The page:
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Consider the following Game, where player 1 has strategies $A,B$ and player 2 has strategies $X,Y,Z$: \begin{array}{c|c|c|c} & X & Y & Z \\ \hline A & 4,3 & 6,7 & 0,4 \\ \hline B & 5,5 & 5,-1 & -4,2 \end{array}

$Z$ is strictly dominated by the mixed strategy $\hat{\sigma}_2=\left(\frac{2}{3},\frac{1}{3},0\right)$, since \begin{align} v_2(Z,\sigma_1=(p,1-p)) &= 4p+2(1-p) = 2p+2 \\\ v_2\left(\sigma_2=\hat{\sigma}_2,\sigma_1=(p,1-p)\right) &= \frac{2}{3}\cdot p\cdot 3 + \frac{1}{3}\cdot p\cdot 7 + 0\cdot p\cdot 4 \\\ &\quad + \frac{2}{3}\cdot (1-p)\cdot 5 + \frac{1}{3}\cdot (1-p)\cdot (-1) + 0\cdot (1-p)\cdot 2 \\\ &= \frac{4}{3}p + 3 > 2p + 2 = v_2(Z,\sigma_1=(p,1-p)) \quad \text{for } 0\leq p\leq 1 \end{align}

Since this is a finite game, $Z$ can eliminated without "losing" any Nash Equilibria. So there should not be a NE, that contains a positive probability of playing $Z$.

However a calculation without the elimination yields:

\begin{align} v_2(X,\sigma_1=(p,1-p)) = v_{2,X} &= 3p+5(1-p) = 5-2p \\\ v_2(Y,\sigma_1=(p,1-p)) = v_{2,Y} &= 7p-(1-p) = 8p-1 \\\ v_2(Z,\sigma_1=(p,1-p)) = v_{2,Z} &= 4p+2(1-p) = 2p+2 \end{align} equating these: \begin{align} v_{2,X} = v_{2,Y} &\Rightarrow p=0.6 \\\ v_{2,X} = v_{2,Z} &\Rightarrow p=0.75 \\\ v_{2,Y} = v_{2,Z} &\Rightarrow p=0.5 \end{align} Since these three numbers are different from each other there cannot be a NE in which player 2 plays all three strategies with positive probability. Thus \begin{align} v_1(A,\sigma_2=(q,1-q,0)) &= v_{1,AXY} = 4q+6(1-q) = 6-2q \\\ v_1(B,\sigma_2=(q,1-q,0)) &= v_{1,BXY} = 5q+5(1-q) = 5 \\\ {} \\\ v_1(A,\sigma_2=(q,0,1-q)) &= v_{1,AXZ} = 4q+0(1-q) = 4q \\\ v_1(B,\sigma_2=(q,0,1-q)) &= v_{1,BXZ} = 5q-4(1-q) = 9q-4 \\\ {} \\\ v_1(A,\sigma_2=(0,q,1-q)) &= v_{1,AYZ} = 6q+0(1-q) = 6q \\\ v_1(B,\sigma_2=(0,q,1-q)) &= v_{1,BYZ} = 5q-4(1-q) = 9q-4 \end{align} are all possibilities. Equating yields: \begin{align} v_{1,AXY} &= v_{1,BXY} \Rightarrow q=0.5 \\\ v_{1,AXZ} &= v_{1,BXZ} \Rightarrow q=0.8 \\\ v_{1,AYZ} &= v_{1,BYZ} \Rightarrow q=1.5>1 \end{align} So the NE are given by \begin{align} \sigma^* = \left(\left(\sigma_1^*=\left(\frac{6}{10},\frac{4}{10}\right),\sigma_2^*=\left(\frac{1}{2},\frac{1}{2},0\right)\right),\left(\sigma_1^*=\left(\frac{3}{4},\frac{1}{4}\right),\sigma_2^*=\left(\frac{4}{5},0,\frac{1}{5}\right)\right)\right) \end{align}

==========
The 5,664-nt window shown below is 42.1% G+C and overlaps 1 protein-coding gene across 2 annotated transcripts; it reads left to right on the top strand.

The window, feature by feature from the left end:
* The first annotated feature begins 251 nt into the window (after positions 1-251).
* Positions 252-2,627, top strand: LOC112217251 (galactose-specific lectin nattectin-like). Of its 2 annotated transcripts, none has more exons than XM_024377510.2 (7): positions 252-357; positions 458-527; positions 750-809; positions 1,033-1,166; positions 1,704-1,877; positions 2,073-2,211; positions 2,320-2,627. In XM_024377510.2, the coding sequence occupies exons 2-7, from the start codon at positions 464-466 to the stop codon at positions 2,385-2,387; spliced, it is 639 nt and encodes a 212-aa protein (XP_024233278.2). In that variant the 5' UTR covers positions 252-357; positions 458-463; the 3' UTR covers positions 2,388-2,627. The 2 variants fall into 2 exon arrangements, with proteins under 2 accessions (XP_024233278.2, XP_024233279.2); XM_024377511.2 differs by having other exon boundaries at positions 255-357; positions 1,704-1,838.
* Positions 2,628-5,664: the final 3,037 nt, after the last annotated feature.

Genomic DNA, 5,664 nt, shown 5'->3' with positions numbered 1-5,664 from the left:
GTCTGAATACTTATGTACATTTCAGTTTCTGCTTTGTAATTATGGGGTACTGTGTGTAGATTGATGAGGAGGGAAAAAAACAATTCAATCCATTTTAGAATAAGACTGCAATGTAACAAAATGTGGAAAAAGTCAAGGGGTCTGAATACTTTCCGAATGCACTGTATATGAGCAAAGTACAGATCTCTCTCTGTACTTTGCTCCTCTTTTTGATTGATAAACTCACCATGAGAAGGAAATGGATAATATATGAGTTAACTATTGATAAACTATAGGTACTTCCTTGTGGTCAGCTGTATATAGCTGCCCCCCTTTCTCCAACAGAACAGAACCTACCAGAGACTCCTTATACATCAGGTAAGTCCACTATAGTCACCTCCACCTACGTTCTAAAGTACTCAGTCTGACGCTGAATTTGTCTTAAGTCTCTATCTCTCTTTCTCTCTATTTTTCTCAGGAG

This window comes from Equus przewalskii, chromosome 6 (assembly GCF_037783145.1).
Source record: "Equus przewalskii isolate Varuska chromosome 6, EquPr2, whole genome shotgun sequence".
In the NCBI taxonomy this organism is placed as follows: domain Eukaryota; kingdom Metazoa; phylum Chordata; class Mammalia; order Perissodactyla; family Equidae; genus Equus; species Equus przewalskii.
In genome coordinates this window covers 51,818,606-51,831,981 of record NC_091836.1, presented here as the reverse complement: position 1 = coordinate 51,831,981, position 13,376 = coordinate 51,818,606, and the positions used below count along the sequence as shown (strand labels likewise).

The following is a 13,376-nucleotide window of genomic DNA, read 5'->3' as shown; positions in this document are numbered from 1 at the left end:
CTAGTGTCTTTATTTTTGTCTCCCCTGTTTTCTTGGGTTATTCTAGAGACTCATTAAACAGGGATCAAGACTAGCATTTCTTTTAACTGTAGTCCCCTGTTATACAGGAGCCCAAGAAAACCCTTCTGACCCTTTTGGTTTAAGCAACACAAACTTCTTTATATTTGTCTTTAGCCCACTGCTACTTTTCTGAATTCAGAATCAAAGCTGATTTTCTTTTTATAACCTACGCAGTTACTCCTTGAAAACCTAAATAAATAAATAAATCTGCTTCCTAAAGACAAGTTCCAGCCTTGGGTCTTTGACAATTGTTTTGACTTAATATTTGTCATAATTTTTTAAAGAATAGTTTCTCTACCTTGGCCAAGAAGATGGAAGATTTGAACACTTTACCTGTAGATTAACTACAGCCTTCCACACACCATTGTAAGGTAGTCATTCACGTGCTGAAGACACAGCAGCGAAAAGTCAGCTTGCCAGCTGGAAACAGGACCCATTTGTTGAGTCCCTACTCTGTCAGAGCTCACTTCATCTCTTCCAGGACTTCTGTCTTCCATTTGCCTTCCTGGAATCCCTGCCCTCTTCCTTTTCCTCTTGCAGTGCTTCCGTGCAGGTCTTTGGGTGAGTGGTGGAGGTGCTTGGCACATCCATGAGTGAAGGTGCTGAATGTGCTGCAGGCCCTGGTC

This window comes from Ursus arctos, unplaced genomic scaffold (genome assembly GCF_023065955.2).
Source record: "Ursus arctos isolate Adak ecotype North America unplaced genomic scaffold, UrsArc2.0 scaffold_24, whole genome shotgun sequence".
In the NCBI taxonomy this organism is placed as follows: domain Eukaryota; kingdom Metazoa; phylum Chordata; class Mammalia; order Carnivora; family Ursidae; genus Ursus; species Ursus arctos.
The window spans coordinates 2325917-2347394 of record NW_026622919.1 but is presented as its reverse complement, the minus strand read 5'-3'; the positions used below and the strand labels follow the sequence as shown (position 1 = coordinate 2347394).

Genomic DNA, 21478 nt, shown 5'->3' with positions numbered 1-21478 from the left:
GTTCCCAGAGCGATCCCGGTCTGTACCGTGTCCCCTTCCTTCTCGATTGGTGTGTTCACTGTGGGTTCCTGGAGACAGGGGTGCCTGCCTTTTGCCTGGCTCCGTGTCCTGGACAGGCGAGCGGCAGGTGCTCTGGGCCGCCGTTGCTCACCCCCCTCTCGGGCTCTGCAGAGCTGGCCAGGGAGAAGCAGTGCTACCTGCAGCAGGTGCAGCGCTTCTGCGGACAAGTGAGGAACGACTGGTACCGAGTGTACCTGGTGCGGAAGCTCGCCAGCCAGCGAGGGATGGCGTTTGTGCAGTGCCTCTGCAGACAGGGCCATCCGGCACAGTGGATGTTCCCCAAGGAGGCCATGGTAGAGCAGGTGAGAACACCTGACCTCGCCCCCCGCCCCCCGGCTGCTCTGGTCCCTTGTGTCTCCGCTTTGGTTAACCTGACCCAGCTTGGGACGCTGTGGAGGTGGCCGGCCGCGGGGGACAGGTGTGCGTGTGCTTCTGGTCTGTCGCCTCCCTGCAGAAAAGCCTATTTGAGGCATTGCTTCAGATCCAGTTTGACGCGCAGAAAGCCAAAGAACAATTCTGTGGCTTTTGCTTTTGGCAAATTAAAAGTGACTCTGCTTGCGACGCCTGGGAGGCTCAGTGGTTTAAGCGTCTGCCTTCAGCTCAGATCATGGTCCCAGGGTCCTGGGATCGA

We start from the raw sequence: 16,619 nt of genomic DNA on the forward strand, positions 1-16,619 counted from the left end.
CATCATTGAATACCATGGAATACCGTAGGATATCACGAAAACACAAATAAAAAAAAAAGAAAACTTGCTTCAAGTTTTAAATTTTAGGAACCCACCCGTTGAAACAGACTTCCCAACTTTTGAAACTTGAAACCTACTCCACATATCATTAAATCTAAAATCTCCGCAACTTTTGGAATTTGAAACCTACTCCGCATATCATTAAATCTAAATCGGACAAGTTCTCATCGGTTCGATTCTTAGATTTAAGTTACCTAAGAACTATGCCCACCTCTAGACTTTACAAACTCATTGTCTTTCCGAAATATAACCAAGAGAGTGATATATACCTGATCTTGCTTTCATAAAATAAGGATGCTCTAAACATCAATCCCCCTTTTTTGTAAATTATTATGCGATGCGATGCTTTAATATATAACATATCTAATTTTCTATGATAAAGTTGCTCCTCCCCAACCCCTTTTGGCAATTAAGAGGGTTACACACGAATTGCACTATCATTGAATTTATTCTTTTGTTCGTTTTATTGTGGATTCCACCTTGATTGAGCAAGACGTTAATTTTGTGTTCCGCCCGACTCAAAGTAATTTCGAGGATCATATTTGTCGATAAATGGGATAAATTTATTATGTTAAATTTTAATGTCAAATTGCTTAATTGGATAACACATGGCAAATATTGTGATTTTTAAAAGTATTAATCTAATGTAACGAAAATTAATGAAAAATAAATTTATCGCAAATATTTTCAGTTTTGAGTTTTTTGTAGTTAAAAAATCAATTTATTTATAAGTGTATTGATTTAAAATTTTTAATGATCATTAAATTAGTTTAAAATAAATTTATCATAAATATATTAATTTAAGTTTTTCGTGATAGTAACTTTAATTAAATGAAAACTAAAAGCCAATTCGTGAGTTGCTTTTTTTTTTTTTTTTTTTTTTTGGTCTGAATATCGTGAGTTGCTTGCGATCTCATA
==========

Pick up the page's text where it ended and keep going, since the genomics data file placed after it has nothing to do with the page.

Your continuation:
But one of the equilibria contains $Z$ with positive probability!

Where is my mistake here?

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I think I figured it out: The method that I used to derive the 2 mixed NE is based on the following fact:

Let $S_i$ be the set of pure and $\Delta S_i$ the set of mixed strategies of player $i$. If \begin{align} \sigma=(\sigma_i,\sigma_{-i})\in\Delta S:=\Delta S_1 \times\dots\times\Delta S_n \end{align} is a NE of a mixed extension of a game, then for all $s_i,s_i^\prime \in \text{support}(\sigma_i)$: \begin{align} v_i(s_i,\sigma_{-i}) = v_i(s_i^\prime,\sigma_{-i}) \quad (*). \end{align} Here $\text{support}(\sigma_i)=\{s_i\in S_i: \sigma_i(s_i)>0\}$ and $v_i$ is the expected payoff for player $i$.

Now the point is that I used Eq. $(*)$ to derive two strategy profiles. Unfortunately Eq. $(*)$ is a necessary but not sufficient condition. So what one has to do after finding these profiles is check whether they really only contain best responses. And that is simply not the case for the second profile:

One can easily see that playing $Y$ if player 1 plays $\left(\frac{3}{4},\frac{1}{4}\right)$ yields a payoff $v_2=5$ whereas playing $\left(\frac{4}{5},0,\frac{1}{5}\right)$ only yields a payoff of $v_2=3.5$.

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